service in the Serverless Framework is like a project ((not to be confused with Kubernetes Services. It's where you define your Kubeless Functions and the
events that trigger them, all in a file called
To get started building your first Serverless Framework project, create a
In the beginning of an application, many people use a single Service to define all of the Functions and Events. This is what we recommend in the beginning.
myService/ serverless.yml # Contains all functions and infrastructure resources
However, as your application grows, you can break it out into multiple services. A lot of people organize their services by workflows or data models, and group the functions related to those workflows and data models together in the service.
users/ serverless.yml # Contains 4 functions that do Users CRUD operations and the Users database posts/ serverless.yml # Contains 4 functions that do Posts CRUD operations and the Posts database comments/ serverless.yml # Contains 4 functions that do Comments CRUD operations and the Comments database
This makes sense since related functions usually use common infrastructure resources, and you want to keep those functions and resources together as a single unit of deployment, for better organization and separation of concerns.
To create a service, use the
create command. You must also pass in a runtime (e.g., node.js, python etc.) you would like to write the service in. You can also pass in a path to create a directory and auto-name your service:
# Create service with the Python template in the folder ./new-project $ serverless create --template kubeless-python --path new-project
Here are the available runtimes for Kubeless using the Serverless plugin:
Check out the create command docs for all the details and options.
You'll see the following files in your working directory:
service configuration is managed in the
serverless.yml file. The main responsibilities of this file are:
- Declare a Serverless service
- Define one or more functions in the service
- Define the provider the service will be deployed to (in our case, kubeless)
- Define any custom plugins to be used (in our case, we will need to use the serverless-kubeless plugin)
- Define events that trigger each function to execute (e.g. HTTP requests)
- Allow events listed in the
eventssection to automatically create the resources required for the event upon deployment
- Allow flexible configuration using Serverless Variables
You can see the name of the service, the provider configuration and the first function inside the
functions definition which points to the
handler.py file. Any further service configuration will be done in this file.
# serverless.yml # This is a serverless framework way to group # several functions. Not to be confused with K8s services service: new-project provider: name: kubeless runtime: python2.7 plugins: - serverless-kubeless functions: # The top name will be the name of the Function object # and the K8s service object to get a request to call the function hello: # The function to call as a response to the HTTP event handler: handler.hello
handler.py file contains your function code. The function definition in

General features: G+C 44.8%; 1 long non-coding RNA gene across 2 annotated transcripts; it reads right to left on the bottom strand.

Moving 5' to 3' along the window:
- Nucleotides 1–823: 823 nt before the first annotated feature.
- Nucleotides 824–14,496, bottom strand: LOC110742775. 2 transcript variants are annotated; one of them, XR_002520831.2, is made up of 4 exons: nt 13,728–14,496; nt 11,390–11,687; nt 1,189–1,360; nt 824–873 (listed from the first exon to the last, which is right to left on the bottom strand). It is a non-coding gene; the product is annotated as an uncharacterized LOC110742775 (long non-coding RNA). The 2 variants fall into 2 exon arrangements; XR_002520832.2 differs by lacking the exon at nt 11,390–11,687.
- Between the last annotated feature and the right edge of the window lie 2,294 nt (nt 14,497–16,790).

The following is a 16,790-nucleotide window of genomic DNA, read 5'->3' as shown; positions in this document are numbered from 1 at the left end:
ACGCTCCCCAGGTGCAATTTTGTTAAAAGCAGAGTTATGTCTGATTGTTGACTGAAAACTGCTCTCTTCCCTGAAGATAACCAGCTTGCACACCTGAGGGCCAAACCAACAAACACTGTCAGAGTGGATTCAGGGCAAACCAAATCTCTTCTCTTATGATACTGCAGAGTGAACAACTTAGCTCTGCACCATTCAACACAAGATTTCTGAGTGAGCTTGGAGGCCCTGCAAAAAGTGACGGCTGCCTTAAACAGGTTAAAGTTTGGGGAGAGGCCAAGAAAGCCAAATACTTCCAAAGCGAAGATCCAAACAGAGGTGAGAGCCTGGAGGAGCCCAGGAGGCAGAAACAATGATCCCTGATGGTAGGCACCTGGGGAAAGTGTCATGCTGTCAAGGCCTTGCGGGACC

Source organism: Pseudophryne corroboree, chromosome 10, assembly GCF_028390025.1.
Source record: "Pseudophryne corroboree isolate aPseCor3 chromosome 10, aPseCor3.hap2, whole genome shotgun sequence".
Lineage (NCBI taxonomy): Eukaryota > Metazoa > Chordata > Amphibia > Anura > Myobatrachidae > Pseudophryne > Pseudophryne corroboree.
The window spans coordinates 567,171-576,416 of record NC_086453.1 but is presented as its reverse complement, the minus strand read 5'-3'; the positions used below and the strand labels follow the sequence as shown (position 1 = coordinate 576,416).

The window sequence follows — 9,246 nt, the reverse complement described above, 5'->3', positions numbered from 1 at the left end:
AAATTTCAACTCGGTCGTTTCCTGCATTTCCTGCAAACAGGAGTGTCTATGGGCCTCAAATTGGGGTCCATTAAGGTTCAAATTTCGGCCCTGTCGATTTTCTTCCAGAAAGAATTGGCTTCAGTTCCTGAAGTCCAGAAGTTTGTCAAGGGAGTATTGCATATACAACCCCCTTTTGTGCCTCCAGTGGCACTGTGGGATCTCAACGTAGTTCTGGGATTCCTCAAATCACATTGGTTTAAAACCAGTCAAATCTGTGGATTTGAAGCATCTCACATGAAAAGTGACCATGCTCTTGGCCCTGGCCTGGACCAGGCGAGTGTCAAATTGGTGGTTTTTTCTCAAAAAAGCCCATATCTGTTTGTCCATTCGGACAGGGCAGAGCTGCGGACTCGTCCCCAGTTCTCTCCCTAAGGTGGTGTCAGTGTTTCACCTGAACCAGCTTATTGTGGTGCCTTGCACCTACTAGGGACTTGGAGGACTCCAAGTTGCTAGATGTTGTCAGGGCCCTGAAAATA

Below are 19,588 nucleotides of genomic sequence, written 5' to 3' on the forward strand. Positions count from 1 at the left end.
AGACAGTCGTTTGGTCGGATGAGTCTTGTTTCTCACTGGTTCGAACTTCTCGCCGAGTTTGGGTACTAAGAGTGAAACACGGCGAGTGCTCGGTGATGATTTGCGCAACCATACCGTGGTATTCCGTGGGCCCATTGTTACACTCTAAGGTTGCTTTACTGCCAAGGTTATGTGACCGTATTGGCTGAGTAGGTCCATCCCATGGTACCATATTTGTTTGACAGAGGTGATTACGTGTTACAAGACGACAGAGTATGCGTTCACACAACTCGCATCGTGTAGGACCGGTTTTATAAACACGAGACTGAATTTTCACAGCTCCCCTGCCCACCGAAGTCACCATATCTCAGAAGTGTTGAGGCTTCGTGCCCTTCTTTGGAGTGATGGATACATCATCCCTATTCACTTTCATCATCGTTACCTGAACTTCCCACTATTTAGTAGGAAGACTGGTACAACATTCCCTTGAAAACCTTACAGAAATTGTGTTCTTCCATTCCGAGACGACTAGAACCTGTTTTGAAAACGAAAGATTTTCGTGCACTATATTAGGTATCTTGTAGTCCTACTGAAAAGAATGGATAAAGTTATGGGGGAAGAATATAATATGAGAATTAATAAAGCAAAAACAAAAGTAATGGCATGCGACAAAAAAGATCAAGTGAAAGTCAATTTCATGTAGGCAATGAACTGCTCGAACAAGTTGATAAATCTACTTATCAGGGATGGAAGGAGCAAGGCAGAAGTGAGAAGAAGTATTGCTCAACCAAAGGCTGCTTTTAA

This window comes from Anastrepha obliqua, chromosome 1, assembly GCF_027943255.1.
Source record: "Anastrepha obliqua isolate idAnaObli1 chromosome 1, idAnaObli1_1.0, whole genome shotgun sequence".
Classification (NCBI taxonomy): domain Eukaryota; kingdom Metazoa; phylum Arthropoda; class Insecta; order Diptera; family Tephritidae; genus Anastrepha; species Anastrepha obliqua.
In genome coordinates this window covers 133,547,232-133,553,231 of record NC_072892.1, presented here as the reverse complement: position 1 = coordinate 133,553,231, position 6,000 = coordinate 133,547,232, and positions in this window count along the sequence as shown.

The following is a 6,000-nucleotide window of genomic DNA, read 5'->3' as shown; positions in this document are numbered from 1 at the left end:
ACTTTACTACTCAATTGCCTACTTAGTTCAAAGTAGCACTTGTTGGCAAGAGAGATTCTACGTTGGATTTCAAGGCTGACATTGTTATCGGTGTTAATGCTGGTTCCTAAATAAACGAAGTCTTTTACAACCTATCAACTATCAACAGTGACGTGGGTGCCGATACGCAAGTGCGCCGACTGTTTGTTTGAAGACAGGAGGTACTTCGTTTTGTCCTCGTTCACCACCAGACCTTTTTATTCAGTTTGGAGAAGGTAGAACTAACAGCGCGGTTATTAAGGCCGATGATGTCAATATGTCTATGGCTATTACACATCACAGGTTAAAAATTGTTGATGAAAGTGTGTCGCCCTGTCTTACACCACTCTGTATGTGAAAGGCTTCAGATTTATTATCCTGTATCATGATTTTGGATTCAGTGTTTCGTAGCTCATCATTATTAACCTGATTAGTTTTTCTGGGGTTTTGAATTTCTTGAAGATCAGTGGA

serverless.yml will point to this
handler.py file and the function exported here.
package.json file is the npm package definition of our functions with all their dependencies, including the kubeless-serverless plugin.
When you deploy a Service, all of the Functions and Events in your
serverless.yml are translated into calls to the Kubernetes cluster API to dynamically define those resources.
To deploy a service, use the
To easily remove your Service from your Kubernetes cluster, you can use the
serverless remove -v to trigger the removal process. As in the deploy step we're also running in the
verbose mode so you can see all details of the remove process.
Serverless will start the removal and informs you about it's process on the console. A success message is printed once the whole service is removed.
The removal process will only remove the service on your Kubernetes cluster. The service directory will still remain on your local machine so you can still modify and (re)deploy it to the same or a new Kubernetes provider.
The Serverless framework is usually installed globally via
npm install -g serverless. This way you have the Serverless CLI available for all your services.
Installing tools globally has the downside that the version can't be pinned inside package.json. This can lead to issues if you upgrade Serverless, but your colleagues or CI system don't.
To configure version pinning define a
frameworkVersion property in your serverless.yml. Whenever you run a Serverless command from the CLI it checks if your current Serverless version is matching the
frameworkVersion range. The CLI uses Semantic Versioning so you can pin it to an exact version or provide a range. In general we recommend to pin to an exact version to ensure everybody in your team has the exact same setup and no unexpected problems happen.
# serverless.yml frameworkVersion: '2.1.0' service: users provider: name: kubeless runtime: python2.7 …
# serverless.yml frameworkVersion: ^2.1.0 # >=2.1.0 && <3.0.0 service: users provider: name: kubeless runtime: python2.7 …